CBD does not seem to make people drowsy or really induce sleep. Instead, incomplete research leans more towards it possibly helping with the conditions that can wake us up in the middle of the night. A full night’s sleep with hours in full REM can allow you to have very productive wakeful days.
Again, this is not very well understood yet by the scientific community. CBD seems to have a dampening effect on synaptic transmission in the brain. Worries can be a major roadblock in our lives preventing us from the life we all strive for.
Alexis Bortell, a young girl suffering from chronic seizures moved to Colorado to access her treatment way before hemp oil became legal nationally. Her story is one of the best known testimonials. In Illinois, a young girl named Ashley Surin made Illinois lawmakers changed the law so that students on public school property could have CBD administered to them. They even named the new law Ashley’s Law.
Many people associate post traumatic stress disorder (PTSD) with military veterans that have seen and experienced repeated traumatic events while in service. Anyone that has experienced traumatic events can struggle with PTSD including first responders and others that simply were in the wrong place at the wrong time. PTSD patients struggle with a hyper-active brain.
Military veterans struggling with PTSD have commented on a number of occasions that the opioid based prescription drugs given to them by the VA numbs them mentally to the point where they do not feel like they are driving their own body.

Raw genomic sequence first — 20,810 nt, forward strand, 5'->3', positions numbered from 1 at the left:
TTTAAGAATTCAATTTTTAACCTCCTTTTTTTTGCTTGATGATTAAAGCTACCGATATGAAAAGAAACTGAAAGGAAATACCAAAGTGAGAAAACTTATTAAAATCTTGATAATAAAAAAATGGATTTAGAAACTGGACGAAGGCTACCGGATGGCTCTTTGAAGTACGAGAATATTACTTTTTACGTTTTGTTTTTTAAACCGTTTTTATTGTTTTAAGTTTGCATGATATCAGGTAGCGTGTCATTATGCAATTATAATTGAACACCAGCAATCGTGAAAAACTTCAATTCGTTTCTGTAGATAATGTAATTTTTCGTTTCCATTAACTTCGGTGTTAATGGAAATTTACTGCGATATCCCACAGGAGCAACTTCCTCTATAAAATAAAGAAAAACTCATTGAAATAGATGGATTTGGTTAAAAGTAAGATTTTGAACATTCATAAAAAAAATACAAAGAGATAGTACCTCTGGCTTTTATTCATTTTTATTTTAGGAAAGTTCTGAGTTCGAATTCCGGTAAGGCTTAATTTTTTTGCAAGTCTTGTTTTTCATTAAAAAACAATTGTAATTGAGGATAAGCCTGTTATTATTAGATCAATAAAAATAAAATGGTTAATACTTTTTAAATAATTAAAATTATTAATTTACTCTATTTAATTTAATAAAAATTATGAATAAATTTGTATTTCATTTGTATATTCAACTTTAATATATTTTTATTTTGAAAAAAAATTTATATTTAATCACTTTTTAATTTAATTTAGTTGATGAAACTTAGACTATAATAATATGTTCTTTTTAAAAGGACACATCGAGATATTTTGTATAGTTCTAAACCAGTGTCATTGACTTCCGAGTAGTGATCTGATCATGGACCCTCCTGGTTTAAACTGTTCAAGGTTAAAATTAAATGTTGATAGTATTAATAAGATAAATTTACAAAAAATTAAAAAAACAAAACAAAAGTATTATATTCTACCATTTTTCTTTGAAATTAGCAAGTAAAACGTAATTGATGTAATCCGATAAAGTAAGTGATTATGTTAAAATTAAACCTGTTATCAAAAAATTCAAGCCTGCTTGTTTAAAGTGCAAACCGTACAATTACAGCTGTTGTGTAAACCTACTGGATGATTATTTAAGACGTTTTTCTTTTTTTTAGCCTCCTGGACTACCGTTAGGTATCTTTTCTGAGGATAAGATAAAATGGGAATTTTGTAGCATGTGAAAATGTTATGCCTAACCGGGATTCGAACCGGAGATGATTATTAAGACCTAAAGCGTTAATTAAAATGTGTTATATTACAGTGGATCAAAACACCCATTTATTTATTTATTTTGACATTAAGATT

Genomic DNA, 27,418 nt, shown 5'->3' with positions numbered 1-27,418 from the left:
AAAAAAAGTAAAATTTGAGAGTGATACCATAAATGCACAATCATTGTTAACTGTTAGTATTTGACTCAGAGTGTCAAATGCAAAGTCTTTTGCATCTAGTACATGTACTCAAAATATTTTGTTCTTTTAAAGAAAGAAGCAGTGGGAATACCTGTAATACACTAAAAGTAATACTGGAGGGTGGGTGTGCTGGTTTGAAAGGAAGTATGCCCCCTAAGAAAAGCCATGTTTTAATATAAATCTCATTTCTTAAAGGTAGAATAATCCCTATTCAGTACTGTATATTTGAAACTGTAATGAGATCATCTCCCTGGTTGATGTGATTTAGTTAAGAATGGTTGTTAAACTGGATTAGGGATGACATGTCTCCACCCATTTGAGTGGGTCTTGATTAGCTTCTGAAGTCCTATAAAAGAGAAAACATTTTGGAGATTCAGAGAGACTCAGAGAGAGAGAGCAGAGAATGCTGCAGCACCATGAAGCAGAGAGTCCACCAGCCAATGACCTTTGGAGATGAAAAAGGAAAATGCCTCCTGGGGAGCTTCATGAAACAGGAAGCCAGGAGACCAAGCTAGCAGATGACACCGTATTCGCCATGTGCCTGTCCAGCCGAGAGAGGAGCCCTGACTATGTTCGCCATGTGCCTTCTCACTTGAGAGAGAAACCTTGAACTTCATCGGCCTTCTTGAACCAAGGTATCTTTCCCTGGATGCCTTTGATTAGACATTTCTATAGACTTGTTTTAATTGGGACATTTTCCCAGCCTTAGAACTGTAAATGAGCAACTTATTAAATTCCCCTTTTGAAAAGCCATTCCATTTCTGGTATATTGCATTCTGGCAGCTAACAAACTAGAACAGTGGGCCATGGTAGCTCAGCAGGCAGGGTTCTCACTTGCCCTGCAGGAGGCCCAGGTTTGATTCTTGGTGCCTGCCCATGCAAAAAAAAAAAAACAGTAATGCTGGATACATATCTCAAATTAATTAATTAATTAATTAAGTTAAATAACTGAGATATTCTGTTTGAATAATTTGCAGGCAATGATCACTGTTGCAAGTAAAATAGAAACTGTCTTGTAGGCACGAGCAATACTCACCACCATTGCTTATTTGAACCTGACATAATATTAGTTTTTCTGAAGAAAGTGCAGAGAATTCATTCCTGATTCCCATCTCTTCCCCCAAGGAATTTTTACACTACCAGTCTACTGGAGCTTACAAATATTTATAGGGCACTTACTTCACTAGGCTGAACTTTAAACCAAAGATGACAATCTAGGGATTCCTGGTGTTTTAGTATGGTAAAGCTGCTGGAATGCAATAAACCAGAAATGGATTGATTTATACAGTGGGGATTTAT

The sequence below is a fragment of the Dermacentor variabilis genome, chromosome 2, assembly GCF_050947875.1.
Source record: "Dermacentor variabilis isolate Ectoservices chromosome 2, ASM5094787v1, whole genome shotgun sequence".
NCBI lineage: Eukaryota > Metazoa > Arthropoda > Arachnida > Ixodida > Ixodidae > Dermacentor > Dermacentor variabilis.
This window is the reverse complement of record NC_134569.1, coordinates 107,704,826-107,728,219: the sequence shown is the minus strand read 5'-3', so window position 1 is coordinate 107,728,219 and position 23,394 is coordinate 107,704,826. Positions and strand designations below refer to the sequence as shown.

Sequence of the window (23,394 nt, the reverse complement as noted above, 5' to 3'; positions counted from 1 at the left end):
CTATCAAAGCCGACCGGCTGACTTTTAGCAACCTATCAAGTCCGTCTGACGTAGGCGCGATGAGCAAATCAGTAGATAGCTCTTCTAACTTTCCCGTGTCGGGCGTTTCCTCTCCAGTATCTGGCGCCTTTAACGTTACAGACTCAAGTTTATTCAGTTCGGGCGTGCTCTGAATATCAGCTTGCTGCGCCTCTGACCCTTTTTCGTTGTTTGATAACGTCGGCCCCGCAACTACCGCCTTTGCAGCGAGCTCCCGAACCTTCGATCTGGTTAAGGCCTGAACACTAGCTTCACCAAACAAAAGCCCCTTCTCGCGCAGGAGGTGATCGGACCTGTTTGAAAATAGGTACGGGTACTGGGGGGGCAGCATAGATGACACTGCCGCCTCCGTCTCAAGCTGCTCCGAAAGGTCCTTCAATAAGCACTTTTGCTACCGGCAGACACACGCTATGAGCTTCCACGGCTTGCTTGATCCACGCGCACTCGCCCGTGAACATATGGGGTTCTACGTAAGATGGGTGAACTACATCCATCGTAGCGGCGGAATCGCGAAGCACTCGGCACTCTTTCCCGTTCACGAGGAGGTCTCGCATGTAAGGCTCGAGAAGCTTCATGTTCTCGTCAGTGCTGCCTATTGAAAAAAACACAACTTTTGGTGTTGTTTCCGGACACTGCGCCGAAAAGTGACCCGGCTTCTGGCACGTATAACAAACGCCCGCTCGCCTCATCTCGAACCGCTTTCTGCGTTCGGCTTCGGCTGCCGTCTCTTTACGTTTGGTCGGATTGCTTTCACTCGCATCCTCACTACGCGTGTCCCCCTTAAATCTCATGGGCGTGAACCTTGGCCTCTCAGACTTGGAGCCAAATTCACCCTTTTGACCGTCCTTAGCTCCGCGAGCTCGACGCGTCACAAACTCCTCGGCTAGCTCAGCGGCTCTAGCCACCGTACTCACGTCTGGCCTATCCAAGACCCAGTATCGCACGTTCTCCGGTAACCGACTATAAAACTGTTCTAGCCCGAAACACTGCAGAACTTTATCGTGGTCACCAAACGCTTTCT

Dr. Yasmin Hurd is a top mind on addiction in the world is studying CBD. Addiction relapses are one of the symptoms of addiction and if we can figure out how to stop them, then we are potentially finding a cure to addiction. Her research is still ongoing.
Our endocrine system is what regulates hormone levels and like any other system it can get out of whack. Cortisol is often referred to as our natural alarm system and too much of it can cause all sorts of symptoms including mood swings. Again, we need more research to clearly know how exactly it can best be used to regulate our endocrine system.
Reducing Bloating for PMS
CB2 receptors are plentiful in our stomachs and intestines. Some discomforts are unique to women like the symptoms that come from PMS. Women can experience terrible cramping and bloating in their intestinal regions.
Aches and pains can begin to plague those of us focused on our physical fitness. After all, we are putting additional stress on our joints and muscles when we lift weights or endure hard cardiovascular workouts. The ECS can help regulate our aches and pains from our workouts just like it does for other conditions we have no control over.
This is as far as science has really gotten up until this point. One way or another, the potential benefits of CBD seem promising. If you add in the additional benefits of using a low-calorie, low-sugar MCT coconut derived oil, Sugar and Kush CBD is an all around healthy alternative.